Other people’s misconceptions and stereotypes can hinder their ability to truly understand each other. This children’s book can give you and your family a chance to learn about the experiences of those with hearing and appreciate what everyone has to offer.
Sound of Metal (Movie)
This movie tells the story of Ruben, a heavy-metal drummer, who suddenly begins to experience profound hearing loss while on tour. It’s been praised by the deaf and hard of hearing community and has become a strong contender for the 2021 Oscars.
See What I’m Saying: The Deaf Entertainers Documentary (Movie)
This film follows entertainers with hearing loss, who pursue their dream careers. The award-winning 2009 documentary shows the very real highs and lows of drummer Bob, comic CJ, actor and educator Robert, and singer TL.
Twenty Thousand Hertz (Podcast)
This podcast covers topics on sound. What is it? How does it work? How can beings hear? The host, Dallas Taylor, also discusses topics like synesthesia (Ep. “Synesthesia” from Jan. 13, 2021), and tells the backstory of familiar sounds that you may recognize.
Hopefully, you’ll enjoy this summer's list of entertainment!
If you or a loved one are experiencing difficulty with hearing, please contact us at Pure Sound Hearing for a hearing test and consultation.
Listening through Headphones or Earbuds: What’s the Safest Volume Level and Length of Listening Time?
Noise-induced Hearing Hoss: Your Environment and Your Entertainment
The most common form of hearing loss is aging. The second most common cause of hearing loss is noise-induced hearing loss (NIHL). NIHL is the only preventable type of hearing loss that we can control by wearing hearing protection or avoiding loud environments/forms of entertainment.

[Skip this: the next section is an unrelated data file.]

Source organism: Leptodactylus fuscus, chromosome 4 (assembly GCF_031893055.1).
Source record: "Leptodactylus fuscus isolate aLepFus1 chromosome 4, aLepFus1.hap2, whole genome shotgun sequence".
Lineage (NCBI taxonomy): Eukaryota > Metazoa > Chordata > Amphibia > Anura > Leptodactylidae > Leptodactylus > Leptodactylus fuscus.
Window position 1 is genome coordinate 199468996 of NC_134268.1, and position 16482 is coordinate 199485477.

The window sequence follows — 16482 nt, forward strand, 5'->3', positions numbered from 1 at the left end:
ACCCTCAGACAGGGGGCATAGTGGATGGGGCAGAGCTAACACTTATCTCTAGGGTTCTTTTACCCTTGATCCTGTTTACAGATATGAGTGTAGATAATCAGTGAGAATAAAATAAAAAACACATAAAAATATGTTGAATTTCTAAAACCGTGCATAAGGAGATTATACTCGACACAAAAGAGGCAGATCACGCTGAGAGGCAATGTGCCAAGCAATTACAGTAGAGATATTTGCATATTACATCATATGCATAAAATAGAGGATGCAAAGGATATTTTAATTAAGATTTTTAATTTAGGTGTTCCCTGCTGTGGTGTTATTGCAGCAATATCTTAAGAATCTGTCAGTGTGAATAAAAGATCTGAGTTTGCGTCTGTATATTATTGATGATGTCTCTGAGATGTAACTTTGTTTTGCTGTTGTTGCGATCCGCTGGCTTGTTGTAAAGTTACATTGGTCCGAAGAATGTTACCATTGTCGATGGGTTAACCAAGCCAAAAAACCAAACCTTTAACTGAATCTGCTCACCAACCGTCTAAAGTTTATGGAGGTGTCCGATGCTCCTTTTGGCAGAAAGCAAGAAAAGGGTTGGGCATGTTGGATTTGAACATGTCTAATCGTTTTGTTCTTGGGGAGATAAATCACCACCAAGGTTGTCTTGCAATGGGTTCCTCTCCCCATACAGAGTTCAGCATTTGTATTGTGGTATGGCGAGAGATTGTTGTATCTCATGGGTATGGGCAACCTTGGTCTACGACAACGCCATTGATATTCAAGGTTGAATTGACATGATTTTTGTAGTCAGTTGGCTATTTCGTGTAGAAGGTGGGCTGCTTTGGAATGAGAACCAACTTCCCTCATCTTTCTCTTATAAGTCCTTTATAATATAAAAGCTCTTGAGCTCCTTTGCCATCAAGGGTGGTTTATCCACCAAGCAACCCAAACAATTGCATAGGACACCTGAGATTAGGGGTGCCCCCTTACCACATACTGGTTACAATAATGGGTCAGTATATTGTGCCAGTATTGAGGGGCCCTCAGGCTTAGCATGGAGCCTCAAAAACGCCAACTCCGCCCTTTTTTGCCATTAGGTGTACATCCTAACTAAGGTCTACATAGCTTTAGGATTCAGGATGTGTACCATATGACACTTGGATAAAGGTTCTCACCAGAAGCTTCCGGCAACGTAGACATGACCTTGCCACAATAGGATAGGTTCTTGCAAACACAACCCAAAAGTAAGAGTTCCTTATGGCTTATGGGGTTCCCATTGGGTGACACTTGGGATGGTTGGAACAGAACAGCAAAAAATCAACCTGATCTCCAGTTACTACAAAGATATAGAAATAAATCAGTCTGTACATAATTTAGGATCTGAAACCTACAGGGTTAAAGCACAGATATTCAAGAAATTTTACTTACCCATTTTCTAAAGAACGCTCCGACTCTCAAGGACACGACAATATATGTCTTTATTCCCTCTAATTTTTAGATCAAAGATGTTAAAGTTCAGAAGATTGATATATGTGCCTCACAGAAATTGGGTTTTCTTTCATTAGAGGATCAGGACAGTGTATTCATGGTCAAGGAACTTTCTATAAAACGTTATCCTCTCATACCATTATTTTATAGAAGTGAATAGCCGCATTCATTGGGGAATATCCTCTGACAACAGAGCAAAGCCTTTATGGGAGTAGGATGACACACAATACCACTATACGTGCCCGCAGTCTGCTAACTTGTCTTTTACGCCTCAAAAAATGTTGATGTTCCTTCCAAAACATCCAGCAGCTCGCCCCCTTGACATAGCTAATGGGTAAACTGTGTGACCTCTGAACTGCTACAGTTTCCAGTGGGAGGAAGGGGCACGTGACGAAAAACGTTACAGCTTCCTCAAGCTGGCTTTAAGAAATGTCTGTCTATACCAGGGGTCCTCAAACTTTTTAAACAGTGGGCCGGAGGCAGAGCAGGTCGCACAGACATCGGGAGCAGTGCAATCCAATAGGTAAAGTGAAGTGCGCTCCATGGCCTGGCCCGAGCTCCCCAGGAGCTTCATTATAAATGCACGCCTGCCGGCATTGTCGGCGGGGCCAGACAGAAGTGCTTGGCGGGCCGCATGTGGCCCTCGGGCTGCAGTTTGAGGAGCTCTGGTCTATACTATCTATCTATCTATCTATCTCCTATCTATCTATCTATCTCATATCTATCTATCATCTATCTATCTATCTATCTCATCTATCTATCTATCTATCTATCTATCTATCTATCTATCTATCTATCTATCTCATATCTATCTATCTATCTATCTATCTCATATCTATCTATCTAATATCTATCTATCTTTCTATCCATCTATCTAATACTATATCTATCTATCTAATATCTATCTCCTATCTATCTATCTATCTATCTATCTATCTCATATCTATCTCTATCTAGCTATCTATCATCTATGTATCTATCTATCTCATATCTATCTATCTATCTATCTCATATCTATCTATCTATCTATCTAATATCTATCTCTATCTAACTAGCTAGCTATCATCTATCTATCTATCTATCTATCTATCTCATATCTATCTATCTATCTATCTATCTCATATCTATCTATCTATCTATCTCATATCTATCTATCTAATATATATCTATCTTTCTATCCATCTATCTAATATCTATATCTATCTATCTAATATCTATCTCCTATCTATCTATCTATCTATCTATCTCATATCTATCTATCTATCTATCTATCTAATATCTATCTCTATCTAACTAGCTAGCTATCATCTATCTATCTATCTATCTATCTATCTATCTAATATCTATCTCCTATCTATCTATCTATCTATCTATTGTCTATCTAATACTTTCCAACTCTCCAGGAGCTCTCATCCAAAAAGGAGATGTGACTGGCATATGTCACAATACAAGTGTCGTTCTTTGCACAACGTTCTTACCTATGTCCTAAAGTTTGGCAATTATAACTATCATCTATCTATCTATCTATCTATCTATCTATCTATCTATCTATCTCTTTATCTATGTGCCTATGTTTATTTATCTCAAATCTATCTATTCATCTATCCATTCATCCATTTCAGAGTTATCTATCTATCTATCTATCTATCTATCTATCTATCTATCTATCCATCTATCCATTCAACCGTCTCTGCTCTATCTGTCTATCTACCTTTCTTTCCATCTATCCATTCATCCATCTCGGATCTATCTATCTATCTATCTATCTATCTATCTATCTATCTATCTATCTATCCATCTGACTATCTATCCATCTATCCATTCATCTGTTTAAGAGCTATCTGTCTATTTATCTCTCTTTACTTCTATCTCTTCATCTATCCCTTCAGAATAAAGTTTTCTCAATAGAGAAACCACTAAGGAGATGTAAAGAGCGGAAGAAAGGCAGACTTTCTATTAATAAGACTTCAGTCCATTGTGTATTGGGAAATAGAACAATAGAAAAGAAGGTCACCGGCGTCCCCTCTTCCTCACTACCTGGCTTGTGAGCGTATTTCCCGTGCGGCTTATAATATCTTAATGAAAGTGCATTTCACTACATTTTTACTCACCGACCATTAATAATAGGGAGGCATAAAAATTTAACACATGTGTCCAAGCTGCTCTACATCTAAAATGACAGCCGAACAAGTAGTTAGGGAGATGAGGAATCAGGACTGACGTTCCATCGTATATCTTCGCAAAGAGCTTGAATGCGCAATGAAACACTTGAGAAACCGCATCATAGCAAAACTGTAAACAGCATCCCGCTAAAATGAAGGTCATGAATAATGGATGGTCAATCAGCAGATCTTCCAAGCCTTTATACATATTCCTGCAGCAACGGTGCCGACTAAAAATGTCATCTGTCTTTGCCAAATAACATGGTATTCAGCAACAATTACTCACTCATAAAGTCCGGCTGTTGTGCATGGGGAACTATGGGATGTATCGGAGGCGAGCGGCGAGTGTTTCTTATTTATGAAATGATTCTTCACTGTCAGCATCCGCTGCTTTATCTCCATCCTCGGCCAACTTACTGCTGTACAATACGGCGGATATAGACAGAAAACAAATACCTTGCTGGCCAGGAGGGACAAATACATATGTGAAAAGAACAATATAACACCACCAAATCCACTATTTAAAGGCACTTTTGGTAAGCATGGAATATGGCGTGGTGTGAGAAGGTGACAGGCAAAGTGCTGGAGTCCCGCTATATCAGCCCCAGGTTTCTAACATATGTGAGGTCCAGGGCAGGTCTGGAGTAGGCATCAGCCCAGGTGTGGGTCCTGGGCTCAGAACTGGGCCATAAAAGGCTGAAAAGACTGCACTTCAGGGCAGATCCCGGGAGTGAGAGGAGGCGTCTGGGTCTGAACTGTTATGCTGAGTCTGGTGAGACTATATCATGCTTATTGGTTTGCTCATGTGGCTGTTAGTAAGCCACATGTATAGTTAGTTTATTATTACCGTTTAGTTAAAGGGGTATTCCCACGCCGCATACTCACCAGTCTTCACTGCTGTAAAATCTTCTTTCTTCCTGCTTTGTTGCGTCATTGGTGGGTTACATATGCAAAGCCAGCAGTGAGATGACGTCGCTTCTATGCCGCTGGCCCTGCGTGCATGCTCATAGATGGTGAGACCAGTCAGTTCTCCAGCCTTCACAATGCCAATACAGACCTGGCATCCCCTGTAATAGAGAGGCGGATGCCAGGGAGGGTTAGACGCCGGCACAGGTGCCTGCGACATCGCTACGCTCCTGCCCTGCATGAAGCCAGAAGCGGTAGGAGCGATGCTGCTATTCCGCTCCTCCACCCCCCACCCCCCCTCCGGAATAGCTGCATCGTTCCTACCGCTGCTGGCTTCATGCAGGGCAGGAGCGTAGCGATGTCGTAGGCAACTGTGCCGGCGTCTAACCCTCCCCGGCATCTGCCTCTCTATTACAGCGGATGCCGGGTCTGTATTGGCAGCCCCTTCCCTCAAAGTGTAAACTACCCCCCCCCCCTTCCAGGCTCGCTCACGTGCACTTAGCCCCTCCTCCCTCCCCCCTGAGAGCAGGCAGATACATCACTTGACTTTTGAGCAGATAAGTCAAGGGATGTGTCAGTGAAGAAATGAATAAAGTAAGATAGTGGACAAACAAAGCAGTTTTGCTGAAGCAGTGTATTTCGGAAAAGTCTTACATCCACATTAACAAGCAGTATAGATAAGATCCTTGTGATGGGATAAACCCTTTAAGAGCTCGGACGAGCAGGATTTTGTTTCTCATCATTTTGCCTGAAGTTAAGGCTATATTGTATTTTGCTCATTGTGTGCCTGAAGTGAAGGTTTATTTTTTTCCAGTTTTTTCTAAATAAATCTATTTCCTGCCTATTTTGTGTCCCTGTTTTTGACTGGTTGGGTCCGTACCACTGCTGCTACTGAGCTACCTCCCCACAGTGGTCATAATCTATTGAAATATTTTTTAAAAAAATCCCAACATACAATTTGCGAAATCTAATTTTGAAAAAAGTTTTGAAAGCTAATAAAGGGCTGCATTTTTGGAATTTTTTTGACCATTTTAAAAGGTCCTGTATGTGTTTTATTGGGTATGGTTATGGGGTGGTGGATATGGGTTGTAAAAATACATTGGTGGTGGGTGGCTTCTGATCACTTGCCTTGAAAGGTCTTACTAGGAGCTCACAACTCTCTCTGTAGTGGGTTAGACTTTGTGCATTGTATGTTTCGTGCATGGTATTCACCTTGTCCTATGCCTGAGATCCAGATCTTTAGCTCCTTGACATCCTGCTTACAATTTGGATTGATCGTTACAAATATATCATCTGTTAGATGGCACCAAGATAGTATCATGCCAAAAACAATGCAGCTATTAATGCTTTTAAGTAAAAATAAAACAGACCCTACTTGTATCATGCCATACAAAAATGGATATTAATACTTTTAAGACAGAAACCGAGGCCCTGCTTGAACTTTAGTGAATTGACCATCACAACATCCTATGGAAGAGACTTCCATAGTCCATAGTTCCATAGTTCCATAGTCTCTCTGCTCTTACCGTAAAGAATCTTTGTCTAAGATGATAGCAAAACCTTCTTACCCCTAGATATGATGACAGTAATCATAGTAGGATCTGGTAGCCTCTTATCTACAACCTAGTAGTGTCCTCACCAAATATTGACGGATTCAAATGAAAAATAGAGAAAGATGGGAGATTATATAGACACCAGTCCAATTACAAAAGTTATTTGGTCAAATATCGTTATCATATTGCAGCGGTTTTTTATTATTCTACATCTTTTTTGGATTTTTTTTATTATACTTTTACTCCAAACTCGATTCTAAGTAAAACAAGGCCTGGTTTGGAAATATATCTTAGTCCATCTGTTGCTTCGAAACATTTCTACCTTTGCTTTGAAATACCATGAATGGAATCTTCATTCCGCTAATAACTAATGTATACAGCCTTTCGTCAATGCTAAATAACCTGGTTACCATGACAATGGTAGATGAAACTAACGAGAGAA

Today, more people are taking proactive measures to protect their hearing health. It’s normal to see construction workers or people who use loud power tools to wear earmuffs or earplugs. In some workplaces, it’s mandatory.
The combination of widespread knowledge and changes in safe hearing practices has grown alongside the universal usage of headphones and earbuds. Although more and more people are becoming aware of the dangers of noise exposure, just about every human being is constantly wearing earbuds to listen to a podcast, music, or have phone conversations throughout their day.
How to Prevent Hearing Loss
According to experts in the field of hearing health, you may listen to whatever media you’d like - but you need to limit the volume level and length of listening time. It’s important to find a good balance between the volume level and time spent listening. It is recommended to have the volume level at 80 percent, and listen for a maximum time of 90 minutes, with breaks in between.